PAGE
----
The Australasian College of Behavioural Optometrists (ACBO) is pleased to note that RANZCO have largely agreed with ACBO’s 2016 Position Statement regarding Irlen Syndrome and related treatments, which states there is no valid evidence to support indiscriminate use of tinted lenses for people diagnosed with dyslexia.
ACBO is disappointed that RANZCO has again taken the opportunity to perpetuate their mistaken and unjustified assertions about behavioural optometrists treating dyslexia, and the validity of treatments such as vision therapy. ACBO members do not treat dyslexia or other learning difficulties.
ACBO policy explicitly states that optometrists treat learning-related vision problems that occur concurrently with problems like dyslexia and can have a significant effect on visual performance and learning. Ophthalmology research has shown that children with dyslexia have a significantly higher incidence of visual problems than their unaffected peers¹. Behavioural optometrists are registered health professionals, providing eye care based on an extensive body of global research. We have a proud history as an extension of optometry practice that takes a broader approach to a person’s eye health and vision in the context of their environment and individual needs.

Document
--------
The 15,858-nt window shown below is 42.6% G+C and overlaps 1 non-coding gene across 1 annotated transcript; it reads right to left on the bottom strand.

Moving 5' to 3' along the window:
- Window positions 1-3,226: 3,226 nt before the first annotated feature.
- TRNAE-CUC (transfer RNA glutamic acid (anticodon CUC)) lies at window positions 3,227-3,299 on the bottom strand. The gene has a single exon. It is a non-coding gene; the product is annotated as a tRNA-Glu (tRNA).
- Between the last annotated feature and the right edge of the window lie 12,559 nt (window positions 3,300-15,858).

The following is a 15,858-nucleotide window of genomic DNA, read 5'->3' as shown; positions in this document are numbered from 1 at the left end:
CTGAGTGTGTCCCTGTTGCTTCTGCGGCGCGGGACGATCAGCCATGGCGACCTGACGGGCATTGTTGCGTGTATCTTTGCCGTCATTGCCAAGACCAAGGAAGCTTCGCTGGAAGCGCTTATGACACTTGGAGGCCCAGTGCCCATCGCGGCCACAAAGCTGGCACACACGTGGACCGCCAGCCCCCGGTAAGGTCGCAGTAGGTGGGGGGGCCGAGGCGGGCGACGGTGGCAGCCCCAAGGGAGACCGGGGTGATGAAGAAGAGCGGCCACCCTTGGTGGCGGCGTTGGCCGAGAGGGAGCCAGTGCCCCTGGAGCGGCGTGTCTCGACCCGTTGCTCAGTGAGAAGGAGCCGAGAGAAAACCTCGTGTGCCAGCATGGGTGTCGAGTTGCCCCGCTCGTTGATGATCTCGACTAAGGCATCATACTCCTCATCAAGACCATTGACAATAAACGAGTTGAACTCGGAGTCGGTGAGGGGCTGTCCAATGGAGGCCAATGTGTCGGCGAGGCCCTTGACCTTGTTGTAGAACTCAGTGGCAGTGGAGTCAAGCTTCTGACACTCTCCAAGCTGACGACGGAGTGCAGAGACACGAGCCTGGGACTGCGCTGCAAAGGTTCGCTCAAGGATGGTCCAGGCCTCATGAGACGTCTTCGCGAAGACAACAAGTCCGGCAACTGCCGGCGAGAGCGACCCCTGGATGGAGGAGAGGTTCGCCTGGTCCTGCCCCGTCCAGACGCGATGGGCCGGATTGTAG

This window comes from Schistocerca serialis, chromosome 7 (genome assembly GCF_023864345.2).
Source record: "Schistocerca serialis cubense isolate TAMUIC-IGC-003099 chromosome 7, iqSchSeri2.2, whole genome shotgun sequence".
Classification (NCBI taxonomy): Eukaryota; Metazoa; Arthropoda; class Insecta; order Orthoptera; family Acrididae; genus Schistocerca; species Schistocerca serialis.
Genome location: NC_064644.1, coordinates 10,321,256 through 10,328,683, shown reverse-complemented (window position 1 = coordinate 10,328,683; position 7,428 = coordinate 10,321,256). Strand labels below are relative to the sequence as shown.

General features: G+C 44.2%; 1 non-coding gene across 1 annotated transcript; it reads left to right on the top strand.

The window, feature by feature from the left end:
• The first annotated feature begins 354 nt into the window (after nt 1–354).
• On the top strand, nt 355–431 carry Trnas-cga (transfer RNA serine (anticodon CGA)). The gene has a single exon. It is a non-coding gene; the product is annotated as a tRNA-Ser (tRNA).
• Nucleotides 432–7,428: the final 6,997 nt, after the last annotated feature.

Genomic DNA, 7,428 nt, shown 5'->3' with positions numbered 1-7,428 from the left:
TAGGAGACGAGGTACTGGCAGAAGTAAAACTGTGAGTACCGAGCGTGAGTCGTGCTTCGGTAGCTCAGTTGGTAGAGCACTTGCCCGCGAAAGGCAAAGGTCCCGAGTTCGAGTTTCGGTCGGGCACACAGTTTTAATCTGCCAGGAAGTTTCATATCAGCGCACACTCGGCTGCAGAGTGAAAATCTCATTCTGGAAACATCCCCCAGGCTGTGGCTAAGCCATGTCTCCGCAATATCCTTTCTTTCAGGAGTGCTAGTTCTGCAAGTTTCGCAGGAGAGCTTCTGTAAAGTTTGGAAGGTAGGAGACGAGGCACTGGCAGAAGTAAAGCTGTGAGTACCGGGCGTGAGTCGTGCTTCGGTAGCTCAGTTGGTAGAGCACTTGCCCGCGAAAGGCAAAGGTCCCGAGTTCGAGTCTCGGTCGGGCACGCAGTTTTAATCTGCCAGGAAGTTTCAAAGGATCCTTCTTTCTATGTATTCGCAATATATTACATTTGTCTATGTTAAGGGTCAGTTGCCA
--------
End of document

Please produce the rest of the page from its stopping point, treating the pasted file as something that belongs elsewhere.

Clinical evidence for behavioural optometry and vision therapy is substantial and rigorous and continues to expand with new generations of clinicians, academics and researchers. Treatments such as vision therapy are also recommended and offered by ophthalmologists and orthoptists.
ACBO supports and encourages innovation and development in the science of vision. We also strongly support the true principles of evidence-based practice and support the use of informed consent when providing developing clinical methodologies in accordance with AHPRA guidelines.
ACBO welcomes the opportunity to work with other healthcare professions to share up to date evidence-based eye care, and to ensure the best outcomes for our patients.
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- Creavin AL, Lingam R, Steer C, Williams C. Ophthalmic abnormalities and reading impairment. Pediatrics. 2015 Jun;135(6):1057-65. doi: 10.1542/peds.2014-3622